What food reminds you of your spouse?
Thai food holds a special place in our hearts. We went to A Little Place Called Siam (no longer extant, sadly, though I believe there is still a Thai restaurant in that location) for dinner on our first date before heading to our high school cafeteria for Spring Formal. Since then, different Thai restaurants have become “ours” in just about every town in which we have spent significant time together. We judge most places by their drunken noodles, which is what my husband orders nine times out of ten.
Who would you rather sit next to in a cross-country plane ride: an irritating non-stop talker, or a quiet stare-er?
The quiet one, definitely. I’m usually looking out the window and cheerfully oblivious to anyone else around, an attitude much more difficult to maintain when some full-of-himself lawyer is droning on about how he had to fly to this place and that place to get statements and subpoenas and all kinds of things that were a lot more impressive to him than they were to a girl who just wanted to visit her fiancé.
What are your best tips on how to save money?
If you don’t need it, don’t buy it. This seems to be a slippery concept for some people.
What is your favorite summer memory?
My extended family’s yearly trips to the beach were a fixture in my life up through college. All of us — parents, siblings, grandparents, aunts, uncles, and cousins — would rent units on the ocean and spend a week playing on the beach by day and partying by night. Each family would take one night to cook dinner for all the rest, so we got a variety of fun dishes. I loved getting to spend so much time with my cousins, and I cannot even estimate how many hours upon hours we spent boogie-boarding in the surf. We barely got out of the water except to go chow down on sandwiches for lunch, our fingers still pruney and salty from the sea. Adult beverages flowed freely for those of age; one of the perks of growing up was finally being able to partake of my grandfather’s killer Bloody Marys at about ten in the morning while digging my toes in the sand.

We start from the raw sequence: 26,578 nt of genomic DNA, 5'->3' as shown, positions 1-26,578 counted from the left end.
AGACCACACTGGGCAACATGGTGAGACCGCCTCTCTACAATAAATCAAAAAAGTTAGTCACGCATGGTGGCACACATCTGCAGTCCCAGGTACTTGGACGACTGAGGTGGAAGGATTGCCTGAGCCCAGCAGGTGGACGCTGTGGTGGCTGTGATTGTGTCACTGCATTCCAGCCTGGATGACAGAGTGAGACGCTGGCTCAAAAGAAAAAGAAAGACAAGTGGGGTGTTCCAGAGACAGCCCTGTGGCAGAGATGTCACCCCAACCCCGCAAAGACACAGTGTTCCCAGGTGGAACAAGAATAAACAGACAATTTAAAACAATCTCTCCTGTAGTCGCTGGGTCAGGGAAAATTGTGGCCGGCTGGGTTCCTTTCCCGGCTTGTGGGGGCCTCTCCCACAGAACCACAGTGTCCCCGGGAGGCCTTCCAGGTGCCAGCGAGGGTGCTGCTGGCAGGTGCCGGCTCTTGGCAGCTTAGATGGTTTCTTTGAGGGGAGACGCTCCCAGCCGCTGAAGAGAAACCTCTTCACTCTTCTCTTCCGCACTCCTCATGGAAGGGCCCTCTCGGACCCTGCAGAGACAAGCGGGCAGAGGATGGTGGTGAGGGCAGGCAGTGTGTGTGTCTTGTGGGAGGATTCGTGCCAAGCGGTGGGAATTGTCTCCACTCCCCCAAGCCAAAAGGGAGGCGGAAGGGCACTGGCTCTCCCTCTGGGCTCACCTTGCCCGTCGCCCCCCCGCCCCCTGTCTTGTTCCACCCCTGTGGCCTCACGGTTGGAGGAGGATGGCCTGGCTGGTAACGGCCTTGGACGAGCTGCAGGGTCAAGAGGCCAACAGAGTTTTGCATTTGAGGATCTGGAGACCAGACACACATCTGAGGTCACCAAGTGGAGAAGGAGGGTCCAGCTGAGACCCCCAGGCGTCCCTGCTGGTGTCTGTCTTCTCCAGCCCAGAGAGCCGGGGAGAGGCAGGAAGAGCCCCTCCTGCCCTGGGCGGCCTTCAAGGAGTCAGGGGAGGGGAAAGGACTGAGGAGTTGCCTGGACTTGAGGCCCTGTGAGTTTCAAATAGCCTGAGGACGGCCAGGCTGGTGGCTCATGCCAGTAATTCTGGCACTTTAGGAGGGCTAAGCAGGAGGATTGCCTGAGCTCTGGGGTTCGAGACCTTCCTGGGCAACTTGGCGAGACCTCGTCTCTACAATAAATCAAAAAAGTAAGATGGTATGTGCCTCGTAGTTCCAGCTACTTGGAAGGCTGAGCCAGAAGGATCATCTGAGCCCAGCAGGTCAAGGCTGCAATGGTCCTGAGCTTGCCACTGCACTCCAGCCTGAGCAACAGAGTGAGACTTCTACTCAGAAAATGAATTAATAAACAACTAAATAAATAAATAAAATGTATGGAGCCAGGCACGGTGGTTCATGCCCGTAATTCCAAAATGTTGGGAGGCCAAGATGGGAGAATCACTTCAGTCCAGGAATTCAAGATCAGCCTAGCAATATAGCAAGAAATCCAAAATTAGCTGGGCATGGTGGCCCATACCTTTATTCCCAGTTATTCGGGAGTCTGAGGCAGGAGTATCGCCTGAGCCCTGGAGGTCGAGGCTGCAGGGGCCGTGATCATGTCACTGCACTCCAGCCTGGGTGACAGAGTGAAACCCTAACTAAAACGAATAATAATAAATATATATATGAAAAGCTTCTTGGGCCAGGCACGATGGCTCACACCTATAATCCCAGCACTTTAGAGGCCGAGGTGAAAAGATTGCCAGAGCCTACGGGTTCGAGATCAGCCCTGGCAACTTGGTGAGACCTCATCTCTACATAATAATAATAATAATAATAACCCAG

Time has a way of marching on, though, and “The Beeeeeeach” no longer exists as a week-long family reunion. As we kids got older and started pairing off (and even contributing to the next generation), it became unfeasible for all of us to coordinate our schedules. I miss it, though, and it makes me a little sad to think that any children we might be blessed to have are unlikely to have that same kind of yearly vacation. I might go so far as to describe The Beach as the anchor of my year throughout my childhood.
Do you believe in ghosts?
I’ve never had one walk up and introduce itself. Maybe I smell funny.
When I was about eleven years old, though, I absolutely believed in ghosts. A few friends and I kept a notebook and interviewed our classmates at recess about their brushes with the paranormal (including alien encounters; one friend was a confessing X-phile and quite firm in her assertions that “the truth [was] out there”). We occasionally frightened ourselves with Ouija boards, but most of the time, it seemed that the “spirits” we called with our Parker Brothers-brokered séances had a perplexing fascination with farts and cuss words. Go figure.
Are you a military spouse/fiancée/fiancé/girlfriend/boyfriend? Hie thee to ENS Wifey’s blog, snag the questions, and add yourself to the Mr. Linky for this week’s MilSpouse Friday Fill-In!